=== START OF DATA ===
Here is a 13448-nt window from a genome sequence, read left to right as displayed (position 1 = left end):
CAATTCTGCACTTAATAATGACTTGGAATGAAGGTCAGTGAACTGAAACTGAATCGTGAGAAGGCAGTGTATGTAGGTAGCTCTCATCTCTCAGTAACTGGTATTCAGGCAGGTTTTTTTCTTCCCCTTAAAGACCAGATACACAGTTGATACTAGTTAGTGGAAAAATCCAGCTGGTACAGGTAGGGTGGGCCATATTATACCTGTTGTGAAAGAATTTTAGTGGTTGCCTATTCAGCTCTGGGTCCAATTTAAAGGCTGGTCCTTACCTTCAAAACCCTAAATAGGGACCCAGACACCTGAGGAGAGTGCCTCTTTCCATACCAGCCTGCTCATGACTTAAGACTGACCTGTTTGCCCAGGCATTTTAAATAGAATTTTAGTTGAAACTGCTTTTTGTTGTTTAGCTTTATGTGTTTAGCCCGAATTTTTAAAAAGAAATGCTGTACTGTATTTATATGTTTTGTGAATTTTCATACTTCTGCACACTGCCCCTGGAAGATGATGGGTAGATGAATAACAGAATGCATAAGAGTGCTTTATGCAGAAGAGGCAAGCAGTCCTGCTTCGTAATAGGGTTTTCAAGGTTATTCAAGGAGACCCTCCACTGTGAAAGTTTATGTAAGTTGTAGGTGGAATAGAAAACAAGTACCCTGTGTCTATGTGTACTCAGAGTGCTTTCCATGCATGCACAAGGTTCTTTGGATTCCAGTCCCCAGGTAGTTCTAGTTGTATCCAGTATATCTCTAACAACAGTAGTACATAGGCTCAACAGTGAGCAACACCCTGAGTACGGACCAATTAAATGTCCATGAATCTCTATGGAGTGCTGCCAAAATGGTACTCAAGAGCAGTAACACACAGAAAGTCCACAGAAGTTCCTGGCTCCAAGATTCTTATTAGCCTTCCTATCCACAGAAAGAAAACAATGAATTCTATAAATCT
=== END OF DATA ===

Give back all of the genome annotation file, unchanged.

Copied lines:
Here is a 13448-nt window from a genome sequence, read left to right as displayed (position 1 = left end):
CAATTCTGCACTTAATAATGACTTGGAATGAAGGTCAGTGAACTGAAACTGAATCGTGAGAAGGCAGTGTATGTAGGTAGCTCTCATCTCTCAGTAACTGGTATTCAGGCAGGTTTTTTTCTTCCCCTTAAAGACCAGATACACAGTTGATACTAGTTAGTGGAAAAATCCAGCTGGTACAGGTAGGGTGGGCCATATTATACCTGTTGTGAAAGAATTTTAGTGGTTGCCTATTCAGCTCTGGGTCCAATTTAAAGGCTGGTCCTTACCTTCAAAACCCTAAATAGGGACCCAGACACCTGAGGAGAGTGCCTCTTTCCATACCAGCCTGCTCATGACTTAAGACTGACCTGTTTGCCCAGGCATTTTAAATAGAATTTTAGTTGAAACTGCTTTTTGTTGTTTAGCTTTATGTGTTTAGCCCGAATTTTTAAAAAGAAATGCTGTACTGTATTTATATGTTTTGTGAATTTTCATACTTCTGCACACTGCCCCTGGAAGATGATGGGTAGATGAATAACAGAATGCATAAGAGTGCTTTATGCAGAAGAGGCAAGCAGTCCTGCTTCGTAATAGGGTTTTCAAGGTTATTCAAGGAGACCCTCCACTGTGAAAGTTTATGTAAGTTGTAGGTGGAATAGAAAACAAGTACCCTGTGTCTATGTGTACTCAGAGTGCTTTCCATGCATGCACAAGGTTCTTTGGATTCCAGTCCCCAGGTAGTTCTAGTTGTATCCAGTATATCTCTAACAACAGTAGTACATAGGCTCAACAGTGAGCAACACCCTGAGTACGGACCAATTAAATGTCCATGAATCTCTATGGAGTGCTGCCAAAATGGTACTCAAGAGCAGTAACACACAGAAAGTCCACAGAAGTTCCTGGCTCCAAGATTCTTATTAGCCTTCCTATCCACAGAAAGAAAACAATGAATTCTATAAATCT